|Standing, as I do, in the view of God and eternity, I realize that patriotism is not enough. I must have no hatred or bitterness toward anyone. - Edith Cavell 1865-1915 (Spoken to the chaplain who attended her before her execution by firing squad, 12 Oct. 1915.)|
No. 82, 29 April 1992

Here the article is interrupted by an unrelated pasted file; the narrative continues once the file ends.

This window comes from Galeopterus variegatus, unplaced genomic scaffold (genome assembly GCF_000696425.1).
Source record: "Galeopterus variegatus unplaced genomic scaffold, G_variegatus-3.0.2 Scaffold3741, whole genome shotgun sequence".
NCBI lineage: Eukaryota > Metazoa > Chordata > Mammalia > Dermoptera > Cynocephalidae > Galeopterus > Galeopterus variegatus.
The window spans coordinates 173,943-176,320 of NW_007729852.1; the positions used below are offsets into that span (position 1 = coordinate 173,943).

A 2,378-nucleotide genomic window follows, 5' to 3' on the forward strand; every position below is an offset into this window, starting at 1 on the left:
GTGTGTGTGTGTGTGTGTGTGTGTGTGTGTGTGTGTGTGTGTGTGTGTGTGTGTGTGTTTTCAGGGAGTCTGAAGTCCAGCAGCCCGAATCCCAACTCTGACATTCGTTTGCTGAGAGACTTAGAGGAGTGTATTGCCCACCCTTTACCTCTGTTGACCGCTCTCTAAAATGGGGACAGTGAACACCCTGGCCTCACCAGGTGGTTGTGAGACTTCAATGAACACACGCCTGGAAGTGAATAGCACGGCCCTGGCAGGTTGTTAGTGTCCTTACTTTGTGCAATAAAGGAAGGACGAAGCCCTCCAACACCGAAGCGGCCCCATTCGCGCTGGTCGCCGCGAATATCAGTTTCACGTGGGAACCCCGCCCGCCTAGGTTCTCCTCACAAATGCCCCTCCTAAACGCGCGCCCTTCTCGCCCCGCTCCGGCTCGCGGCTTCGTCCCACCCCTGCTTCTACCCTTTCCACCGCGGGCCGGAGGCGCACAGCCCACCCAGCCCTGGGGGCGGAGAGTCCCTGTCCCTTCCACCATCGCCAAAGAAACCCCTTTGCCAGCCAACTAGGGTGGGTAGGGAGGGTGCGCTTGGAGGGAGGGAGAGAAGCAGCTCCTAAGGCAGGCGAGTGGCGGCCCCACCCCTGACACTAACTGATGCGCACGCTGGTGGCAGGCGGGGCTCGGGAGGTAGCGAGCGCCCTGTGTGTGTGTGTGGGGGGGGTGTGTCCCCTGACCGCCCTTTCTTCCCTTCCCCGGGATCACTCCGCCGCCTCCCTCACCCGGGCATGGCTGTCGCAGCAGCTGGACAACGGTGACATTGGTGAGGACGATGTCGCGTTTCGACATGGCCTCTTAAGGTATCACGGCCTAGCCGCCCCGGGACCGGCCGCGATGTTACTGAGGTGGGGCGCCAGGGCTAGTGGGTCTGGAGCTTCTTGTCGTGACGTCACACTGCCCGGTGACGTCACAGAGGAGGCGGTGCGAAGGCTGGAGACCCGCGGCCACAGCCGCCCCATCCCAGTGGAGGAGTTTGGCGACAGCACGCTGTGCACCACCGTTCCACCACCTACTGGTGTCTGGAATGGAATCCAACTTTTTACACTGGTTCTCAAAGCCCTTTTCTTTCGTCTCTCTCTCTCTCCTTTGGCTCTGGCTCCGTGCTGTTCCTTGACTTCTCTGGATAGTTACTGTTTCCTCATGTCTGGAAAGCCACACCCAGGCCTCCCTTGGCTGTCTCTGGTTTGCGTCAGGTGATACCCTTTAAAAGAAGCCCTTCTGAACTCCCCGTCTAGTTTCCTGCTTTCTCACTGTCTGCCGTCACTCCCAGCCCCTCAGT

SUCCESSOR STATES TO THE USSR FIVE COUNTRIES TO SIGN START? During a 28 April press conference on the eve of his departure for the United States, Ukrainian President Leonid Kravchuk claimed that all four nuclear states of the former Soviet Union, and the United States, would be parties to the Strategic Arms Reduction Treaty (START). He was quoted by Ukrinform-TASS as saying that the foreign ministers of Belarus, Kazakhstan, Russia, Ukraine, and the US Secretary of State would meet and sign a protocol to START "in the immediate future." Kravchuk said that there would have to be an additional agreement on the 46 SS-24 missiles in Ukraine--which he claimed were not covered by the present treaty. (Doug Clarke) KRAVCHUK SEEKS SECURITY GUARANTEES FROM WEST. President Kravchuk also announced that he would raise the question of international guarantees for Ukrainian security when he meets next week with US President George Bush. As reported by Western agencies on 28 April, Kravchuk said Ukraine needs these guarantees because some bordering countries, especially "our big neighbor, Russia" are raising territorial claims. The Ukrainian president denied that his country resumed the withdrawal of tactical nuclear arms to Russia under pressure from the US State Department, but he gave the clearest indication to date that Ukraine harbors fears of Russian nuclear blackmail against a Ukraine committed to complete disarmament. Kravchuk was quoted by AP as saying that "by becoming a non-nuclear power, we significantly weaken our military capability." (Kathy Mihalisko) KRAVCHUK'S AGENDA FOR US VISIT. The United States's top diplomatic representative in Kiev, Jon Gundersen, told a press conference that the forthcoming talks between the Ukrainian president and US President George Bush in Washington will last three hours and will have "an unprecedented character," Radio Ukraine reported on 28 April. Gundersen said that the talks will cover a wide range of issues and that a series of important agreements will be signed, specifically regarding trade, investment, technical assistance, and diplomatic rights and privileges. (Roman Solchanyk) KAZAKHSTAN SEEKS STRATEGIC ALLIANCE WITH UNITED STATES. AFP, quoting Russian TV, reported on 28 April that Kazakh President Nursultan Nazarbaev has told President Bush that Kazakhstan would like to conclude a strategic alliance with Washington. The message to Bush also reportedly contained a pledge that Kazakhstan is on the road to disarmament and plans to retain only temporarily the strategic nuclear weapons inherited from the USSR. Kazakhstan is the only Soviet nuclear successor state whose arms control measures have not been certified by the US administration to the US Congress. RFE/RL correspondent Kevin Foley learned from a White House source on 28 April that Nazarbaev is to meet Bush on 19 May. (Bess Brown) BELARUS CLEAN OF TACTICAL NUKES. Belarusian Defense Minister Pavel Kozlovskii told RIA on 28 April that the last tactical nuclear weapons on Belarusian territory were transferred to Russia that day. Last December, the presidents of Belarus, Ukraine, and Kazakhstan pledged to rid their countries of these weapons by 1 July 1992. Kazakhstan has previously stated that the transfer of weapons from its territory was complete. (Doug Clarke) CHANGES IN RUSSIAN DELEGATION TO FLEET TALKS. Interfax on 28 April reported that Russian state adviser, Sergei Shakhrai, would not head the Russian delegation at the Russo-Ukrainian talks on the Black Sea Fleet scheduled to begin in Odessa on 29 April. Shakhrai, who recently resigned as a Russian deputy prime minister, had been appointed to head the delegation by President Yeltsin. The deputy chairman of the Russian parliament, Yurii Yarov, will replace him. CIS Commander in Chief, Marshal Evgenii Shaposhnikov was quoted in Nezavisimaya gazeta of 29 April as saying he would not participate in the talks "since the military's presence at such talks, especially in Ukraine, currently does not have a very harmonious effect." The paper also said that the Russian Foreign Ministry would not be represented. Earlier reports had indicated that Foreign Minister Andrei Kozyrev would attend. (Doug Clarke) UKRAINIAN DELEGATION APPEALS FOR CALM DURING TALKS. The Ukrainian delegation to the latest round of talks on the disputed Black Sea Fleet has issued a statement to political and military organizations and officials calling on them to refrain from "imprudent statements" and to allow the negotiations to take place in "a calm, normal atmosphere." The statement was broadcast on Ukrainian radio and quoted by AFP on 28 April. (Kathy Mihalisko) CIS NAVY FIRES OFFICERS LOYAL TO UKRAINE. The "Novosti" newscast on 28 April announced that Admiral Vladimir Chernavin, the commander in chief of the CIS Navy, had ordered the dismissal of those officers of the Black Sea Fleet who had sworn loyalty to Ukraine. (Doug Clarke) YELTSIN STARTS 3-DAY NORTHERN TOUR. Russian President Boris Yeltsin visited the far northern city of Arkhangelsk on 28 April at the start of a three-day tour of several northern Russian cities. Russian TV said the purpose of the trip is to find out how the population is reacting to Russia's economic reforms. Yeltsin stopped first in Severodvinsk, an industrial area near Arkhangelsk which is the center of Russia's submarine production. There he announced that Russia and France will jointly ask the United States to suspend nuclear weapons testing. Russian TV showed Yeltsin telling the crowd that his government plans to relax its reform provisions a little; he said details will be announced in about a week. Yeltsin's schedule calls for him to watch the launching of a satellite from Plesetsk cosmodrome in the morning of 29 April; on 30 April he will visit iron and steel mills in the city of Cherepovets. (Elizabeth Teague) ENTIRE RUSSIAN LEADERSHIP OUT OF MOSCOW. The entire top Russian leadership has left Moscow: President Yeltsin is travelling to the Northern regions of Russia; Vice President Aleksandr Rutskoi departed for Israel; the chairman of the Russian parliament, Ruslan Khasbulatov, is currently in Germany; First Deputy Prime Minister Egor Gaidar is in the United States for negotiations with the IMF; and finally, Foreign Minister Andrei Kozyrev is in the Middle East. It is not known who has been left in charge of politics in the Kremlin. Meanwhile, the state secretary, Gennadii Burbulis, is scheduled to report on changes in the state structure to a government meeting, according to Radio Rossii on 28 April. (Alexander Rahr) YELTSIN DENIES RUSSIA IS UNDER IMF ORDERS. Following the IMF announcement on the provisional admittance of CIS states, Western agencies reported Boris Yeltsin as saying on 28 April that Russia is not "under the direct orders of the IMF." It is not surprising that he would say this, given that IMF membership must still be ratified by the Russian parliament, and the provision of Western aid is still conditional on IMF approval of reform policies. The Russian government therefore has to cope with resistance from at least three sources: the diehard traditionalists, the managers of state enterprises, who want softer financial policies, and liberal but anti-Gaidar politicians like Grigorii Yavlinsky, who now complain that no new guidelines have been published (Komsomolskaya pravda 28 April). (Philip Hanson) RUSSIAN MEDICAL WORKERS STRIKE EXPANDS. Strikes by Russian medical workers demanding higher pay and better working conditions continued into their second week with more than half of Moscow's medical facilities joining the protest on 27 April, Western and Russian agencies reported. Moscow ambulance workers postponed their threatened work stoppage in the hopes that an agreement would be reached, but thousands of doctors in Moscow began refusing to prescribe medicine. The strikes, affecting various Russian cities, include at least 70,000 health care workers, and up to one third of Moscow's 340,000 workers are expected to join this week. ITAR-TASS reported on 28 April that strikes by both medical workers and teachers had spread to Yaroslavl, Vladimir, and the Russian Far East Primorsky region, while doctors in Vladivostok and other Far Eastern regions were expected to join the protest on 29 April. (Carla Thorson) ARMS SALES ON RUSSIAN COMMODITY EXCHANGES. ITAR-TASS of 28 April quotes the weekly, Biznes i banki (Business and Banks), as saying that a division could now be equipped with the latest weapons, from ammunition to fighter-bombers by buying from the Novosibirsk "Sibir-Konversiya" exchange. The purchaser would officially be required, however, to be licensed to buy. The weekly says that purchasers are expected soon from the "socialist commonwealth," whose military use "Soviet" weapons. Whether that commonwealth would include Armenia and Azerbaijan, is not specified. (Philip Hanson) "ALISA" COMMODITY EXCHANGE UNDER ATTACK. A scathing attack on the network of commodity exchanges run by the young Moscow millionaire German Sterligov (called "Alisa" after his dog, who features in all the exchange's promotional materials) appeared in Rabochaya tribuna on 24 April. The article charges with heavy sarcasm that "Alisa" has declared itself a sovereign state, independent of Russia, "with its own laws, its own army, police, and courts." (A visit in December 1991 to Alisa's Moscow exchange did indeed reveal that everything from power stations to brickworks was being offered for sale on the computer screens of Alisa's brokers.) (Elizabeth Teague) FEDOROV WARNS COMMUNIST DIEHARDS. Russian Minister of Justice Nikolai Fedorov has issued a warning to the Russian Communist Workers' Party (RCWP) for an alleged violation of Russian law. At its plenary session on 6 January, the RCWP--probably the largest and one of the most hardline of the new communist parties that counts among its leaders the former general, Albert Makashov--decreed its intention to "appeal to the armed defenders of the Motherland to support the struggle for workers rights" and promised "to raise a Red Banner over the Kremlin." The Justice Ministry views these statements as an appeal for an armed rebellion against the democratically elected government. On the program, "Bez retushi," broadcast on the Russian TV on 28 April, Fedorov explained that his ministry could, by law, issue only one additional warning before requesting court action to ban the party. (Julia Wishnevsky) CONSTITUTIONAL COURT SIDES WITH YELTSIN AGAINST KHASBULATOV. On 28 April, the Russian Constitutional Court ruled out an attempt by the Presidium of the Supreme Soviet, "to revive the infamous VAAP"--the USSR Copyright Agency--"Vesti" reported. Established in 1973, VAAP had a monopoly on all Soviet publications abroad and had a reputation for excessive taxation, political censorship, and KGB connections. On 24 February 1992, Yeltsin set up the "Russian Agency for Intellectual Property" to inherit VAAP's functions and property, and he appointed the liberal lawyer, Mikhail Fedotov, as its director. Meanwhile, Ruslan Khasbulatov created, in the name of the Presidium, the "All-Russian Copyright Agency" as the sole heir to VAAP with the former KGB General Viktor Chistyakov in charge. The Constitutional Court ruled that, according to the Russian Constitution, only the president is entitled to set up new governmental structures and therefore Khasbulatov's initiative was illegal. (Julia Wishnevsky) NINE RUSSIAN STATE COURIERS MURDERED IN KAZAN. Police in Tatarstan's capital of Kazan said on 28 April that nine Russian government security guards were murdered overnight by an armed gang who apparently wanted to steal their weapons. The police officials were quoted by ITAR-TASS as saying the gang broke into a building where the officers--six men and three women--were staying. The armed security guards are used to deliver secret documents and money between government offices. (Vera Tolz) PREPARATIONS FOR CRIMEAN REFERENDUM. Crimea's parliamentary chairman, Nikolai Bagrov, is quoted by Radio Rossii on 28 April as saying that the proposed referendum in Crimea regarding its state status can take place inasmuch as all the legal prerequisites for the referendum were met. In the meantime, Radio Ukraine on 28 April, citing the Moscow agency "Union Radio," reported that the recently held founding congress of Crimea's Russian-speaking population resolved that all the nationalities of the peninsula "belong to the Russian ethnos." (Roman Solchanyk) TURKISH CREDITS FOR CENTRAL ASIA. During his 28 April visit to Bishkek, Turkish Prime Minister Suleyman Demirel promised to provide around $75 million in export credits to Kyrgyzstan, Western agencies reported, and offered loans to fund purchases of Turkish wheat and sugar. Kyrgyz officials have said that only outside help can rescue the country from economic collapse. The previous day he signed credit deals in Uzbekistan worth some $500 million. Demirel was reported to have told Reuters that framework credit agreements of varying amounts would be signed with the five Central Asian states and Azerbaijan. (Bess Brown) SITUATION IN DUSHANBE. Supporters of the Tajik government appealed at a press conference in Dushanbe on 28 April for the imposition of presidential rule in Tajikistan in order to end demonstrations in the capital and other cities, Khovar-TASS reported. Republican Party Chairman Abdullo Ochilov, an organizer of the progovernment demonstration protesting concessions to the demonstrators, accused the opposition of wanting to create an Islamic state and refused to negotiate with them. Participants in pro- and anti-government demonstrations now reportedly number 100,000 people. (Bess Brown) CENTRAL AND EASTERN EUROPE BOSNIA UPDATE. In Lisbon on 28 April the leaders of the three ruling ethnic parties in Bosnia-Herzegovina resumed full negotiations over the future political shape of the multiethnic republic. EC-mediators are trying to persuade the three rival sides to agree on a loosely-knit federal state in which Muslims, Serbs, and Croats would share some common institutions. The main administration would be divided along ethnic lines so that each community would govern its own affairs. Brief comments by the negotiators suggest no major breakthrough yet, but Portuguese Foreign Minister Joao de Deus Pinheiro told reporters that he does see "a light at the end of the tunnel." Meanwhile on 28 April, UN Secretary-General Boutros Ghali told reporters in Paris that a French initiative to send UN peacekeeping forces to Bosnia-Herzegovina will be discussed but that the UN would be willing to send in peacekeeping troops only if the international community provides sufficient financial and logistical support. In Bihac the three ruling ethnic parties agreed to begin negotiations on the territorial reorganization of the region. Despite a cease-fire heavy fighting continued in several areas of the republic. Radio Sarajevo reports on 29 April that seven people have been killed in the past 24 hours. (Milan Andrejevich) REACTIONS TO THE NEW YUGOSLAVIA. Radio Serbia reported on 28 April that numerous countries support the establishment of the Federal Republic of Yugoslavia (FRY) and pledge recognition shortly. Belgrade includes China and Russia among the countries that have extended recognition, but Radio Croatia reports that Russian foreign ministry spokesman Sergei Yastrzhembsky told reporters in Moscow on 28 April that his government has only "acknowledged the right" of Serbia and Montenegro to form an alliance. German TV on 28 April quotes German foreign minister Hans-Dietrich Genscher as saying that the new Yugoslavia is not the legal successor to the old socialist federation. He added that recognition should not be extended until both republics meet EC conditions respecting minority rights and existing borders. Croatia said it will not extend recognition until the FRY recognizes Croatia, withdraws federal troops from the republic and Bosnia-Herzegovina, and meets all the conditions for international recognition that were applied to the other former Yugoslav republics. (Milan Andrejevich) SERBIAN OPPOSITION TO BOYCOTT FEDERAL ELECTIONS. Vuk Draskovic, President of the Serbian Renewal Movement (SPO), Serbia's largest opposition party, told reporters on 28 April that his party will boycott the federal elections scheduled for late June unless the current government guarantees press freedom, adopts laws on political party funding, amnesties those who fled Serbia during the war in Croatia, disarms all paramilitary groups and allows a three-month election campaign. Draskovic said his party would soon form a coalition with the Democratic and Liberal parties and proclaim a "government and parliament of a democratic Serbia." Local elections will be held in Serbia on 31 May. According to the latest opinion polls, the SPO's rating is dropping because of its perceived inconsistencies on political issues and wavering public support for the current government dominated by the Socialists (formerly communists). Radio Belgrade carried the report. (Milan Andrejevich) EC TO ASSESS DANUBE PROJECT. On 28 April Czechoslovak Foreign Minister Jiri Dienstbier presented a letter to the EC in which he said that his country has approved the formation of a trilateral commission on the Danube dam project at Gabcikovo-Nagymaros. The commission will be made up of Czechoslovak and Hungarian representatives, plus independent foreign experts to be named by the European Community, CSTK reports. No details were given. During a meeting with Horst Krenzler, the EC commission's director-general for external relations, Czechoslovak Deputy Foreign Minister Zdenko Pirek welcomed Hungary's acceptance of the trilateral commission first proposed by Czechoslovakia in September 1990. (Peter Matuska) FARMERS END STRIKE IN POLAND. After meeting with President Lech Walesa on 28 April, the Farmers' Trade Union "Self-Defense" ended its three-week-old sit-in strike at the Ministry of Agriculture and the Food Industry, PAP reports. The final communique said that the president's office will set up a Rural and Agricultural Affairs Council composed of trade unionists, parliamentarians, and other experts to help in the solving of farmers' problems, particularly in the realm of finance. (Roman Stefanowski) CZECHOSLOVAK PARLIAMENT APPROVES 1991 BUDGET SURPLUS ALLOCATION. On 28 April the Czechoslovak parliament approved a government proposal for the allocation of the 1991 federal budget surplus totalling 6.4 billion koruny ($213 million). Of the surplus, 2.2 billion koruny will be used to cover partly last year's deficit in the budgets of the Czech and the Slovak republics (10.8 billion and 10.2 billion koruny, respectively), with 1.3 billion koruny going to the Czech and 934 million koruny to the Slovak republic. Some 2 billion koruny are designated to cover the insolvency of the state-owned Czechoslovak Railway Company (CSD), CSTK reports. (Peter Matuska) EX-KING MICHAEL WANTS TO RETURN TO ROMANIA. Back in Switzerland after a three-day visit to Romania, ex-king Michael said he was overwhelmed by the reception given him by the people and wants to go back as soon as possible, foreign agencies reported on 28 April. He says he believes Romanians want to restore the monarchy, and the country needs fresh impetus. Michael said he will work for the establishment of a constitutional monarchy. (Crisula Stefanescu) GALVIN IN POLAND. In Poland on a three-day visit Gen. John Galvin, commander of NATO forces in Europe, met with Polish parliamentarians, the prime minister, and leading officials responsible for the country's security, PAP reported on 28 April. According to Romuald Szeremietiew, acting defense minister, Galvin promised help in rebuilding the Polish armed forces to better cooperate with NATO. Galvin told Jerzy Milewski, chief of the Presidential National Security Office, that "in the further future Poland will secure NATO membership" and asserted that Poland is a stabilizing force in Eastern Europe. Members of the Sejm Defense Commission acquainted Galvin with the changes taking place in the Polish army and discussed problems of the Polish armament industry and the withdrawal of CIS forces from Poland. (Roman Stefanowski) HUNGARY CALLS FOR NEW SECURITY GUARANTEES. Members of the Hungarian parliament's foreign policy and defense committees told a delegation of NATO's Political Committee in Budapest that Hungary and East Central Europe needed new security guarantees in the changed international environment, MTI reported on 28 April. Pointing to the threat to Hungary's security brought about by the war in former Yugoslavia, the committee members said that East European countries want to know to whom they could turn in case of a conflict with their neighbors. Members of the NATO delegation were unanimously of the opinion that membership in NATO is not a realistic option for East European countries and that they should turn to European organizations and institutions for security guarantees. (Edith Oltay) ROMANIA, TURKEY SIGN SECURITY ACCORD. Signed in Ankara on 28 April by Romanian Interior Minister Victor Babiuc and his Turkish counterpart, Ismet Sezgin, the agreement provides Romanian support for Turkey's struggle against separatist Kurdish rebels. Foreign agencies report that the two countries will also cooperate in fighting organized crime as well as illegal trafficking in drugs, arms, and antiques. (Crisula Stefanescu) LITHUANIAN MINISTERS IN LONDON. On 25-26 April Lithuanian Foreign Affairs Minister Algirdas Saudargas and National Defense Minister Audrius Butkevicius attended the conference "The Future of Europe in the Post-Communist World" in London, the RFE/RL Lithuanian Service reports. The Balts were the only representatives of former USSR republics present. In a meeting with British Foreign Secretary Douglas Hurd on 27 April, Saudargas discussed the internal situation in Lithuania and its relations with Russia and Poland, paying particular attention to the problems of the withdrawal of the former USSR army. That same day Butkevicius talked with British Defense Minister Malcolm Rifkind. (Saulius Girnius) MILITARY VEHICLES BANNED FROM LIEPAJA. Military vehicles will be banned until 1 May from the Latvian port of Liepaja, where the CIS has a base, ITAR-TASS reports. The move is a temporary compromise between Latvian customs officials, who cut off all road traffic on 25 April, and the base officials. Viktor Kravchenko, deputy commander of the base, charged, "the local authorities want the power to go to the base to control warships moored in the port." The imposition of customs controls at the entrance to the port was described as a "provocation" by Sergei Zotov, head Russian negotiator. (Saulius Girnius) LATVIAN CONCERN OVER LIBYAN SUBMARINE. On 28 April the Latvian Foreign Ministry presented a diplomatic note to the US embassy in Riga describing the presence of a Libyan submarine undergoing repairs in Bolderaja according to a news release by the Latvian embassy in Washington. The note asks the US to "use its international influence and leverage to hasten the withdrawal of [Russian] armed forces from Latvia." The Latvian mission to the UN informed the Security Council on the matter, noting that it was a violation of Security Council Resolution 748 prohibiting sales and maintenance of military equipment to Libya. Noting that it has not been allowed to inspect the facilities, the Latvian government is requesting the UN to send a fact-finding team to inspect Russian-controlled installations in the Baltic States and ascertain if there might be other military hardware earmarked for Libya. (Saulius Girnius) ESTONIAN-RUSSIAN BORDER TALKS POSTPONED. On 28 April ITAR-TASS reported that a meeting of the working groups of Estonian and Russian delegations in charge of providing essential supplies for border regions have been postponed at the initiative of the Estonian side. Estonia asked that the head of the Russian delegation, St. Petersburg mayor Anatolii Sobchak, be replaced by a professional diplomat who could be expected to be more given to compromise. New dates for the talks in St. Petersburg have been tentatively set for 5-7 May. (Saulius Girnius) BULGARIAN BUSINESS FORUM IN GENEVA. Prime Minister Filip Dimitrov is heading a delegation of Bulgarian economic officials and advisers and private businessmen in Geneva which is participating in what is described as "the Bulgaria-92 minieconomic forum." It opened on 27 April and is sponsored by the World Economic Forum in Davos and the Bulgarian embassy in Bern. Bulgarian media report good participation by foreign businessmen, and Podkrepa on 29 April quoted National Bank chairman Todor Valchev as saying the interest among private business had been amazing. Demokratsiya on 28 April said that the UN Economic Commission for Europe has agreed to organize five economic seminars in Bulgaria. The Geneva cantonal government has also agreed to supply aid in modernizing the Bulgarian economy. (Rada Nikolaev) VLAD SENTENCE INCREASED. Romania's Supreme Court has rejected an appeal for acquittal by former Securitate head Col. Gen. Iulian Vlad; instead his sentence was increased from 9 to 12 years. The court also changed the charge against Vlad from "complicity in genocide" to "complicity in extraordinarily grave murder," local and foreign media report. (Crisula Stefanescu) RULING AGAINST BULGARIAN MUSLIM COUNCIL, MUFTI CONFIRMED. On 28 April the Supreme Court rejected the appeal of the Supreme Council of Muslims in Bulgaria and of Chief Mufti Nedim Gendzhev against a ruling of the Directorate on Religious Beliefs at the Council of Ministers, which last February said the organization had not been legally registered. BTA said that by the court's ruling, which is final, both the statutes and the leadership of the Muslim organization are declared illegitimate. (Rada Nikolaev) GALINSKI IN POLAND. On his fifth visit to Poland, on 28 April Heinz Galinski, Chairman of the Jewish Organizations Council in Germany, discussed Polish-Jewish relations, the custody of Jewish historical relics in Poland, and preparations for the 50th anniversary of the Warsaw Ghetto uprising with Prime Minister Olszewski and Foreign Minister Skubiszewski. About 5,000 young Jews from 32 countries are in Poland to march in memory of the victims of the Holocaust and participate in other events, Polish and Western media report. (Roman Stefanowski) Compiled by Carla Thorson & Charles Trumbull (END) The RFE/RL Daily Report is produced by the RFE/RL Research Institute (a division of Radio Free Europe/Radio Liberty Inc.) in Munich, Germany, with the assistance of the RFE/RL News and Current Affairs Division (NCA). The report is available Monday through Friday, except holidays, at approximately 0800 US Eastern Time (1400 Central European Time) by fax, post, or e-mail. 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